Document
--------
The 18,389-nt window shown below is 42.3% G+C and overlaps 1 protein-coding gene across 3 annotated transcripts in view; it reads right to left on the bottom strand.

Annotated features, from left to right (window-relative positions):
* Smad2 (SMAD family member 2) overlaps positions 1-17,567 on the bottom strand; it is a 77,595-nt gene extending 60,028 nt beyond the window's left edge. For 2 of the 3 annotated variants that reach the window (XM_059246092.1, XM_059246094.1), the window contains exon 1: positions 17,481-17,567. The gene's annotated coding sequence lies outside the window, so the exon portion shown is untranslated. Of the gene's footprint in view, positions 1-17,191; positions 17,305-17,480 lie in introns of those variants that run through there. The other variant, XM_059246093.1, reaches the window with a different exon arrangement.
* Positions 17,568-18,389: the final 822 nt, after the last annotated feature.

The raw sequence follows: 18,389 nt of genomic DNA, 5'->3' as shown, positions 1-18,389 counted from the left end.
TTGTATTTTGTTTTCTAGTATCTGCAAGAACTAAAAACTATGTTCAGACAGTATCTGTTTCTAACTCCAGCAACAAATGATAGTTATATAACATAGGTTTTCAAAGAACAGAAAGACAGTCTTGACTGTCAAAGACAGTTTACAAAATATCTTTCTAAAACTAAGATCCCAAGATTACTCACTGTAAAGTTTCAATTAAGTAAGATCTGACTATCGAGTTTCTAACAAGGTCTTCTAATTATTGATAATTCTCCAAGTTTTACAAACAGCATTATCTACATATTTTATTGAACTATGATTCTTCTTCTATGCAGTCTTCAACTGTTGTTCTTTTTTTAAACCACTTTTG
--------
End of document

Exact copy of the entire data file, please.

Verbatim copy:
The 18,389-nt window shown below is 42.3% G+C and overlaps 1 protein-coding gene across 3 annotated transcripts in view; it reads right to left on the bottom strand.

Annotated features, from left to right (window-relative positions):
* Smad2 (SMAD family member 2) overlaps positions 1-17,567 on the bottom strand; it is a 77,595-nt gene extending 60,028 nt beyond the window's left edge. For 2 of the 3 annotated variants that reach the window (XM_059246092.1, XM_059246094.1), the window contains exon 1: positions 17,481-17,567. The gene's annotated coding sequence lies outside the window, so the exon portion shown is untranslated. Of the gene's footprint in view, positions 1-17,191; positions 17,305-17,480 lie in introns of those variants that run through there. The other variant, XM_059246093.1, reaches the window with a different exon arrangement.
* Positions 17,568-18,389: the final 822 nt, after the last annotated feature.

The raw sequence follows: 18,389 nt of genomic DNA, 5'->3' as shown, positions 1-18,389 counted from the left end.
TTGTATTTTGTTTTCTAGTATCTGCAAGAACTAAAAACTATGTTCAGACAGTATCTGTTTCTAACTCCAGCAACAAATGATAGTTATATAACATAGGTTTTCAAAGAACAGAAAGACAGTCTTGACTGTCAAAGACAGTTTACAAAATATCTTTCTAAAACTAAGATCCCAAGATTACTCACTGTAAAGTTTCAATTAAGTAAGATCTGACTATCGAGTTTCTAACAAGGTCTTCTAATTATTGATAATTCTCCAAGTTTTACAAACAGCATTATCTACATATTTTATTGAACTATGATTCTTCTTCTATGCAGTCTTCAACTGTTGTTCTTTTTTTAAACCACTTTTG